Codebreaker

Facebook data policy

John Moe Jun 11, 2012


This came out on Friday but in case you missed it, it’s pretty interesting.

I’m sure you’re all pretty sick of hearing from Facebook about the changes to its data use policy, this after what the company called a “substantial outreach effort” to inform all users about proposed alterations to the way the site handles the data you give it.

Wha? What’s that? You say you never heard from Facebook at all?

EXACTLY.

Facebook has a policy by which changes to its data usage can be vetoed by members if at least 30% of the 900  million + cast a vote on it and the majority of those oppose the changes. So when it recently sought to do just that, only 342,632 people cast votes. 87% of those people opposed the changes but it wasn’t a valid election.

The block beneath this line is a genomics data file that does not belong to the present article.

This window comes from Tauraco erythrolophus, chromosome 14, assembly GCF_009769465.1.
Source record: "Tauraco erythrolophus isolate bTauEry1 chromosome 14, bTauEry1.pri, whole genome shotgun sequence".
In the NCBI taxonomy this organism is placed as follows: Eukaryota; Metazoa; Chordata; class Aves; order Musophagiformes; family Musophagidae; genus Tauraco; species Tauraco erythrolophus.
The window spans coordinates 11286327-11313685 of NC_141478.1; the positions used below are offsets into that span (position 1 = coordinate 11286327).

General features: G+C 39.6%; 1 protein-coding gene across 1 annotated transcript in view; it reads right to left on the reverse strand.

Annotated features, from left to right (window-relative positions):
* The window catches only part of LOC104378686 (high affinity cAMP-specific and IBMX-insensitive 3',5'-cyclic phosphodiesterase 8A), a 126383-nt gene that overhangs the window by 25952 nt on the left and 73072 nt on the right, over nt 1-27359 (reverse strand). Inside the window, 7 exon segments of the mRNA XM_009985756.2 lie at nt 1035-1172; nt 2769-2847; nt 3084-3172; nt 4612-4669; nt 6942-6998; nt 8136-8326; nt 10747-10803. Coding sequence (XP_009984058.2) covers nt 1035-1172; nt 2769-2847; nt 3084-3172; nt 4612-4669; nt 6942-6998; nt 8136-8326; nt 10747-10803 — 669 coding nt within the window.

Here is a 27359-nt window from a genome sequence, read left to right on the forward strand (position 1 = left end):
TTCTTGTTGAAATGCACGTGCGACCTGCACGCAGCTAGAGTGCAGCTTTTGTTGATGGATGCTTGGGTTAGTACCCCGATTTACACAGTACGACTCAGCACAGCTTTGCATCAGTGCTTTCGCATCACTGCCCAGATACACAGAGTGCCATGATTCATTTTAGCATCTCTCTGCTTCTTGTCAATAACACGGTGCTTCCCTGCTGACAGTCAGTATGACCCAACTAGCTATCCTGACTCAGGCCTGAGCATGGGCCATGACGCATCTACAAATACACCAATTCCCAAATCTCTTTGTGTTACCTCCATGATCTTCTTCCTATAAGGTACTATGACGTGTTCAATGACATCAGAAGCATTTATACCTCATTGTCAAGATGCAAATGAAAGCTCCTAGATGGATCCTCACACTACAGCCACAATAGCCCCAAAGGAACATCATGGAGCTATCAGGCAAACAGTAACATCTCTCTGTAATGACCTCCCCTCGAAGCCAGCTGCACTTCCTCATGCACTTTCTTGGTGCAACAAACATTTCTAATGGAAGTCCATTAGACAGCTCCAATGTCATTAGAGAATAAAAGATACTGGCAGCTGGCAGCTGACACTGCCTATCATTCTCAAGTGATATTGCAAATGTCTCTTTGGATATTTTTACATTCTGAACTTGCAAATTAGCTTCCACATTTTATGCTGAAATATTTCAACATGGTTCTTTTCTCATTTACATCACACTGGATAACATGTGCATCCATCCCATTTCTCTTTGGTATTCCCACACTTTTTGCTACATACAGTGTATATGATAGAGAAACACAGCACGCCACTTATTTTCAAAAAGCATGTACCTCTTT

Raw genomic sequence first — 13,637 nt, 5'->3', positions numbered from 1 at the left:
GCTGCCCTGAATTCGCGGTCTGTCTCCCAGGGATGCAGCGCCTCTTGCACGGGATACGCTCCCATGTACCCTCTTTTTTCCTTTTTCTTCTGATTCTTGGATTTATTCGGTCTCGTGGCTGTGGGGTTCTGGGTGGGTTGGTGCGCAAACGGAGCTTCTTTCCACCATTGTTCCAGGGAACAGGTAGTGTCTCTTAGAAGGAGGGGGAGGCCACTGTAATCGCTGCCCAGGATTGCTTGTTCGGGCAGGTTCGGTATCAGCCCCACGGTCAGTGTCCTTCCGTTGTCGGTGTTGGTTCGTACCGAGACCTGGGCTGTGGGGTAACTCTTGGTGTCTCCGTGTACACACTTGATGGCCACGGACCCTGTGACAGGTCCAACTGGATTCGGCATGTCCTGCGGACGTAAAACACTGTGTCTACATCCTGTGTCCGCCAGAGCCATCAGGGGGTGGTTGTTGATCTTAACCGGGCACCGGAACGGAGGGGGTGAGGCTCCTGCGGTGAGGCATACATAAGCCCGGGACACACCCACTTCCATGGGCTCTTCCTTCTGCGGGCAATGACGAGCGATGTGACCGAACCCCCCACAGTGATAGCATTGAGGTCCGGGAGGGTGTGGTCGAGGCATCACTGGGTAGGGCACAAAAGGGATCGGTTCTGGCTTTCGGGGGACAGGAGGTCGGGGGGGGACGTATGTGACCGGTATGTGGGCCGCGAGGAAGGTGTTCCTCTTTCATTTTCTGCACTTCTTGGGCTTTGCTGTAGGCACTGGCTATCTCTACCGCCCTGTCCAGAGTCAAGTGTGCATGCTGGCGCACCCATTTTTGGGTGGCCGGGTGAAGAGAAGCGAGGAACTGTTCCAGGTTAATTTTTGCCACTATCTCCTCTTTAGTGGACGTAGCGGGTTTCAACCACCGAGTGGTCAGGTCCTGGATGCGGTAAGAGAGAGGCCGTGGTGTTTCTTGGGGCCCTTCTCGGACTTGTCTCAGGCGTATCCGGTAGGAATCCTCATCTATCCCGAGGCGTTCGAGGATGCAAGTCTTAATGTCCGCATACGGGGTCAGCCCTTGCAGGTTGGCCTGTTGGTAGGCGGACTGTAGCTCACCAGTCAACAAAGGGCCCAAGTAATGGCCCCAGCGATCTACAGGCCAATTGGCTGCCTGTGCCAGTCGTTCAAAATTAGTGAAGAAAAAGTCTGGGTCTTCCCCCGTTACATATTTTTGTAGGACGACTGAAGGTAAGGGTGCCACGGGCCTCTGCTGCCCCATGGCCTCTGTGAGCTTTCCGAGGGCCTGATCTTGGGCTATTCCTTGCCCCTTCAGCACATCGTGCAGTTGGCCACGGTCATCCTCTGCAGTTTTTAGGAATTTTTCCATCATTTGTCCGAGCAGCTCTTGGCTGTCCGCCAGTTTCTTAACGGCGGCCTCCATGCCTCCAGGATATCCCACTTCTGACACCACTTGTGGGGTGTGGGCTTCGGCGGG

Now, I remember seeing something about this on Facebook in the status updates of friends but I ignored it because I’m always seeing something in the feeds of gullible friends about Facebook charging for use or something stupid and blatantly false. So when this came up, I figured it was the same thing.

The New York Times describes the changes:

The amendments, finalized in May, are designed to clarify how Facebook collects data from its users and leverages it to drive advertising. It specifies what information is public on Facebook (name, gender, timeline photo), what data an application developer receives once you download its application (most get at least your name, e-mail and list of Facebook friends), and whether your information disappears from the company’s memory once you deactivate your account (it does not).

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